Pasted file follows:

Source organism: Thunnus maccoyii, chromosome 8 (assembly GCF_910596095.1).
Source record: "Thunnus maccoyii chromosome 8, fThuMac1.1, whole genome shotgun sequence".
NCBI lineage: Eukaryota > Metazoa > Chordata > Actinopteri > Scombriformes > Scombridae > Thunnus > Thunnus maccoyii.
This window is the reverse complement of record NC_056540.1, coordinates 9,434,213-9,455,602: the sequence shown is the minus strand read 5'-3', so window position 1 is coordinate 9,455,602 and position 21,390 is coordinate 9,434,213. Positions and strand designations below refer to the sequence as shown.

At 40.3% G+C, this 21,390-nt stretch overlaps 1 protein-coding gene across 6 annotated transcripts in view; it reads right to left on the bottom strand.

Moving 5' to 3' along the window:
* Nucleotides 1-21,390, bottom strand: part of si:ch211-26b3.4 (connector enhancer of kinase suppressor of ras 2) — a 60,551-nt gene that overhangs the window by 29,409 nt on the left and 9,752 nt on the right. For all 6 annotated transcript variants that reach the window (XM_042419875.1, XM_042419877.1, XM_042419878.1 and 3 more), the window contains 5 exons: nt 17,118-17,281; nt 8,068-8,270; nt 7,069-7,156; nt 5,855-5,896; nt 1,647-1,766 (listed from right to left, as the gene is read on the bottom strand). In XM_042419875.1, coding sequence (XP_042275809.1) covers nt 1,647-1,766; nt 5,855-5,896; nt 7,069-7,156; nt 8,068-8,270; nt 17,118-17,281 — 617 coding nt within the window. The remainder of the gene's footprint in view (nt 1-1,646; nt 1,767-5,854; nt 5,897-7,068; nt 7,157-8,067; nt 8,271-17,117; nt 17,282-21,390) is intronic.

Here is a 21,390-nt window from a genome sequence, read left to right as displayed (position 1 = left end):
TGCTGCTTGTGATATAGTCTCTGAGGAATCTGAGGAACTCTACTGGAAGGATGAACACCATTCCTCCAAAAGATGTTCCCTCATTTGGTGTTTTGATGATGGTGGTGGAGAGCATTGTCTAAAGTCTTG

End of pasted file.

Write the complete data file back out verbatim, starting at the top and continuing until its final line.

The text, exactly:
Source organism: Thunnus maccoyii, chromosome 8 (assembly GCF_910596095.1).
Source record: "Thunnus maccoyii chromosome 8, fThuMac1.1, whole genome shotgun sequence".
NCBI lineage: Eukaryota > Metazoa > Chordata > Actinopteri > Scombriformes > Scombridae > Thunnus > Thunnus maccoyii.
This window is the reverse complement of record NC_056540.1, coordinates 9,434,213-9,455,602: the sequence shown is the minus strand read 5'-3', so window position 1 is coordinate 9,455,602 and position 21,390 is coordinate 9,434,213. Positions and strand designations below refer to the sequence as shown.

At 40.3% G+C, this 21,390-nt stretch overlaps 1 protein-coding gene across 6 annotated transcripts in view; it reads right to left on the bottom strand.

Moving 5' to 3' along the window:
* Nucleotides 1-21,390, bottom strand: part of si:ch211-26b3.4 (connector enhancer of kinase suppressor of ras 2) — a 60,551-nt gene that overhangs the window by 29,409 nt on the left and 9,752 nt on the right. For all 6 annotated transcript variants that reach the window (XM_042419875.1, XM_042419877.1, XM_042419878.1 and 3 more), the window contains 5 exons: nt 17,118-17,281; nt 8,068-8,270; nt 7,069-7,156; nt 5,855-5,896; nt 1,647-1,766 (listed from right to left, as the gene is read on the bottom strand). In XM_042419875.1, coding sequence (XP_042275809.1) covers nt 1,647-1,766; nt 5,855-5,896; nt 7,069-7,156; nt 8,068-8,270; nt 17,118-17,281 — 617 coding nt within the window. The remainder of the gene's footprint in view (nt 1-1,646; nt 1,767-5,854; nt 5,897-7,068; nt 7,157-8,067; nt 8,271-17,117; nt 17,282-21,390) is intronic.

Here is a 21,390-nt window from a genome sequence, read left to right as displayed (position 1 = left end):
TGCTGCTTGTGATATAGTCTCTGAGGAATCTGAGGAACTCTACTGGAAGGATGAACACCATTCCTCCAAAAGATGTTCCCTCATTTGGTGTTTTGATGATGGTGGTGGAGAGCATTGTCTAAAGTCTTG